That can now be considered a historical aside, but more recent developments are concerning. In 2012, United signed Shinji Kagawa; like Mkhitaryan, he was signed from Dortmund after Ferguson was blown away by his counter-attacking displays. The idea, it seemed, was for the Japanese playmaker to operate behind Wayne Rooney, who would reprise the No. 9 role he’d played expertly a couple of seasons earlier.
But then Robin van Persie became available. Ferguson couldn’t resist signing the Dutchman ahead of his final campaign, and Rooney played as a No. 10 instead. Ferguson did his best to accommodate Kagawa where possible, even switching to a diamond midfield, a system seldom seen at United. Kagawa performed reasonably well but not enough to displace Rooney or convince Ferguson that a diamond was the permanent way forward. Kagawa eventually returned to Dortmund having made little impact.
Juan Mata was next, signed midway through David Moyes’ lone season. He was generally accommodated out wide as, again, Rooney’s dominance of the No. 10 position meant the Spaniard rarely played his favoured central role. Mata has been useful throughout his United spell but hasn’t come close to replicating his electric displays for Chelsea, where he was twice voted the club’s player of the year (in two seasons in which the club tasted European success). He’s contributed regularly with goals and notched a fair number of assists, too, but he hasn’t dictated the play as one might expect, in part because it’s difficult from a wide role.
Then there was Angel Di Maria, another club-record buy who arrived at the start of Louis van Gaal’s reign. He began brightly, driving forward from the left of midfield and picking up a succession of assists, but his form dipped badly in the second half of the campaign. He was also fielded in a bizarre range of positions, including occasionally being asked to play up front; it was a baffling approach from Van Gaal considering that Di Maria had proved capable of running midfield and providing regular assists at Real Madrid. Often it appeared he and Rooney were playing in each other’s roles.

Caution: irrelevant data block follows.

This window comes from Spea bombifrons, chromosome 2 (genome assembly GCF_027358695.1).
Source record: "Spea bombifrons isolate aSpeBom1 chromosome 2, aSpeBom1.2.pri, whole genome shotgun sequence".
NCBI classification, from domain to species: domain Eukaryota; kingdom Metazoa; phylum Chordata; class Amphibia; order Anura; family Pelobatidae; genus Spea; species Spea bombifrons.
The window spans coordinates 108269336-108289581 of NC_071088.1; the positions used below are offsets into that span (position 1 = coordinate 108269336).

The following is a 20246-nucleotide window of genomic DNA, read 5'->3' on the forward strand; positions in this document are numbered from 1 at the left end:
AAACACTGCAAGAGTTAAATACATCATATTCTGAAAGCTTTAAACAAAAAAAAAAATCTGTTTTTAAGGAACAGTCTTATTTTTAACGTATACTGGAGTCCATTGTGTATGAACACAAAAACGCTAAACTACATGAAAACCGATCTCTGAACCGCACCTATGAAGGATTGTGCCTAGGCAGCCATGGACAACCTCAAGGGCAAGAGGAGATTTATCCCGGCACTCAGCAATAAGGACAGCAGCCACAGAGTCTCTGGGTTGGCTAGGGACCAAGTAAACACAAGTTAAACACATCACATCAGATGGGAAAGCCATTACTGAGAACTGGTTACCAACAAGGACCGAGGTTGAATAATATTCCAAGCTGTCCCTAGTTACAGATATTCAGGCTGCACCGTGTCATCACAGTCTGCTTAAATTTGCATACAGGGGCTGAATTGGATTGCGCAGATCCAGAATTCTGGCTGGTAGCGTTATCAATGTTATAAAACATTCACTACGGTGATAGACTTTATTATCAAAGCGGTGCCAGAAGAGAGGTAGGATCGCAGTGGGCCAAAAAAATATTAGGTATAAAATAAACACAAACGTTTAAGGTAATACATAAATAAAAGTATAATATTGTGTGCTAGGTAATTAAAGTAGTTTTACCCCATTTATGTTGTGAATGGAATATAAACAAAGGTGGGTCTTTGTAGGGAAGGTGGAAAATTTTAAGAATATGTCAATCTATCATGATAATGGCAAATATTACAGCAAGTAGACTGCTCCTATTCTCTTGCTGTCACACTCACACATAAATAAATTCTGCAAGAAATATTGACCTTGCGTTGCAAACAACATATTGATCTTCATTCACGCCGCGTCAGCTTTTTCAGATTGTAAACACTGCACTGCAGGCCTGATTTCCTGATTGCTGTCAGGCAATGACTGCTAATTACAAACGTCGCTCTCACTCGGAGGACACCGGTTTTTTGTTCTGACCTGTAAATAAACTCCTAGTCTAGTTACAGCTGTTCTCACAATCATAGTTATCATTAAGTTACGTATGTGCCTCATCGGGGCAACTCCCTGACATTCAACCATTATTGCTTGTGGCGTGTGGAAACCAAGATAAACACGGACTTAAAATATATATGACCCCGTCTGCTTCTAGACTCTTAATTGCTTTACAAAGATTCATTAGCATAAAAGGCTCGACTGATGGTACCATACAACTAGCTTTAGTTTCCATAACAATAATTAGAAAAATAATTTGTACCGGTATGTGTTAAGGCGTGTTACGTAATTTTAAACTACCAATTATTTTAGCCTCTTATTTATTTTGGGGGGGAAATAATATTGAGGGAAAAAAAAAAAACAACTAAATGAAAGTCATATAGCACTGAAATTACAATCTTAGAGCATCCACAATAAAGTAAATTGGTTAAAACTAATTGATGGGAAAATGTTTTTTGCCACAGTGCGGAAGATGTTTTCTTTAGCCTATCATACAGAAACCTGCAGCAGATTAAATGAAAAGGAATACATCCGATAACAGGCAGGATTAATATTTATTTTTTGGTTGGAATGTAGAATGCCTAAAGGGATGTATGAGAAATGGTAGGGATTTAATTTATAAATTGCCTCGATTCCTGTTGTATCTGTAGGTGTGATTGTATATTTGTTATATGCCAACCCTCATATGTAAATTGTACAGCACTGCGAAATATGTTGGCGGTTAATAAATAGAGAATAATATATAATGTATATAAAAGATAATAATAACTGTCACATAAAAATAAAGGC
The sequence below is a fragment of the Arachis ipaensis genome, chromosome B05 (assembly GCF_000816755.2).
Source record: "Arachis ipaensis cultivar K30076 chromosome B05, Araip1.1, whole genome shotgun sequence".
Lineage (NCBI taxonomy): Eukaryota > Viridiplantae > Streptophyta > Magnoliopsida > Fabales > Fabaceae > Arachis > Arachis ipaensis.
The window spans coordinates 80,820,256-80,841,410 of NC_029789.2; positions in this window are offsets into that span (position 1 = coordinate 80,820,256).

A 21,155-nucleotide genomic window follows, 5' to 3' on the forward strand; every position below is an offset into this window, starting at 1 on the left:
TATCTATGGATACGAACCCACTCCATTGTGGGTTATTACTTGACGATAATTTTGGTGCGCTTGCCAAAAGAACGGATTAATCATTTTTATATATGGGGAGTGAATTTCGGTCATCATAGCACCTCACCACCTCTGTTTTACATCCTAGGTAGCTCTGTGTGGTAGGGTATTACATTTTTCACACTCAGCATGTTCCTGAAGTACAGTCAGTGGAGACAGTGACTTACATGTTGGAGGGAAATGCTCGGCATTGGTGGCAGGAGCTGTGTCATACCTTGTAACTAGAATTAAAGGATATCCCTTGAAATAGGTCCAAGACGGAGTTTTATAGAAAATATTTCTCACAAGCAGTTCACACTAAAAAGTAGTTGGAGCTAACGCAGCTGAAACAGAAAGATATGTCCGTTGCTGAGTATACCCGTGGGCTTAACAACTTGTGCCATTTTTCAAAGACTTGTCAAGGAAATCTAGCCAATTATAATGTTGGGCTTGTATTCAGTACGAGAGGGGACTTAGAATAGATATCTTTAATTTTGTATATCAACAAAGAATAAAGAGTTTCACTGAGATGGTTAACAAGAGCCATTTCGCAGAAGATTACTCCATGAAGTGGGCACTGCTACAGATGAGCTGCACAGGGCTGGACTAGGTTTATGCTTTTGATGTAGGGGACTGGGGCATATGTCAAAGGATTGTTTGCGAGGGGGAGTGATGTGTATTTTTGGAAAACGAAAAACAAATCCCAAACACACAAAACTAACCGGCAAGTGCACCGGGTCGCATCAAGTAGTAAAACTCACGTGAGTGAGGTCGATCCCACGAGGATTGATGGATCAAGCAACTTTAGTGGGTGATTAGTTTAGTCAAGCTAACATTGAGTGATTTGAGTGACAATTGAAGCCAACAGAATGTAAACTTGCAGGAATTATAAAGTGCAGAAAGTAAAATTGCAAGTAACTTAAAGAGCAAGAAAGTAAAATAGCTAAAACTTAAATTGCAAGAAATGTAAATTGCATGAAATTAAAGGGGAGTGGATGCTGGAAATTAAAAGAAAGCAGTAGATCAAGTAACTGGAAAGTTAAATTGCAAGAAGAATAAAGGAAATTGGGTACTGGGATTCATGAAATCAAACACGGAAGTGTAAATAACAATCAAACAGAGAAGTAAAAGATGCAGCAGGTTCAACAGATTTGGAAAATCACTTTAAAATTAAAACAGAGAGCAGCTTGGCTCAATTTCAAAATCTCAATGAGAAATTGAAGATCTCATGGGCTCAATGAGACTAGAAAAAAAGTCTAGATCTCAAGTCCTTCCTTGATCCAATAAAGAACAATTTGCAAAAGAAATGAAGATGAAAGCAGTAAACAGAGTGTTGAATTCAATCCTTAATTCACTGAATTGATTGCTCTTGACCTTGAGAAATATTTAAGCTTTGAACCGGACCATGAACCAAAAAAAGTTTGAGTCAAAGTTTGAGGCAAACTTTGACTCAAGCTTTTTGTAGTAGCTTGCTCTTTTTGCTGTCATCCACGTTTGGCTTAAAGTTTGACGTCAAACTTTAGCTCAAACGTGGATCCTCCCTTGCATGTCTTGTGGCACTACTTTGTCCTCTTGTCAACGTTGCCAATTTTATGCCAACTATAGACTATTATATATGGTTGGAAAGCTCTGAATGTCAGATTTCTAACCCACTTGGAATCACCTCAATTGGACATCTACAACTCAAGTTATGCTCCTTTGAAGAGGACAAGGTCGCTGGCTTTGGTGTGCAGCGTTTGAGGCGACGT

It’s not as ifUnited have rejected the concept of a playmaker entirely: Scholes, for example, is among the most revered players in United’s recent history. But it’s worth remembering that Scholes was always highlighted by Ferguson as a player for United’s post-Eric Cantona period, with the manager believing a midfielder in Scholes’ mould was incompatible with a deep-lying forward like Cantona.
Has Rooney essentially restricted the potential of Kagawa, Mata and Di Maria? It’s open season on criticising Rooney at the moment for both club and country. But Mkhitaryan is yet another player who prefers the No. 10 position the United captain inhabits and on the basis of the past couple of seasons, he is more deserving of that prominent role.
Mata and Mkhitaryan must hope Mourinho sorts it out soon. More performances like the first half on Saturday and the outcome will be that Mourinho scraps the 4-2-3-1 entirely in favour of a 4-3-3. Then, no one will get to play as a No. 10 and playmakers will continue to struggle at United.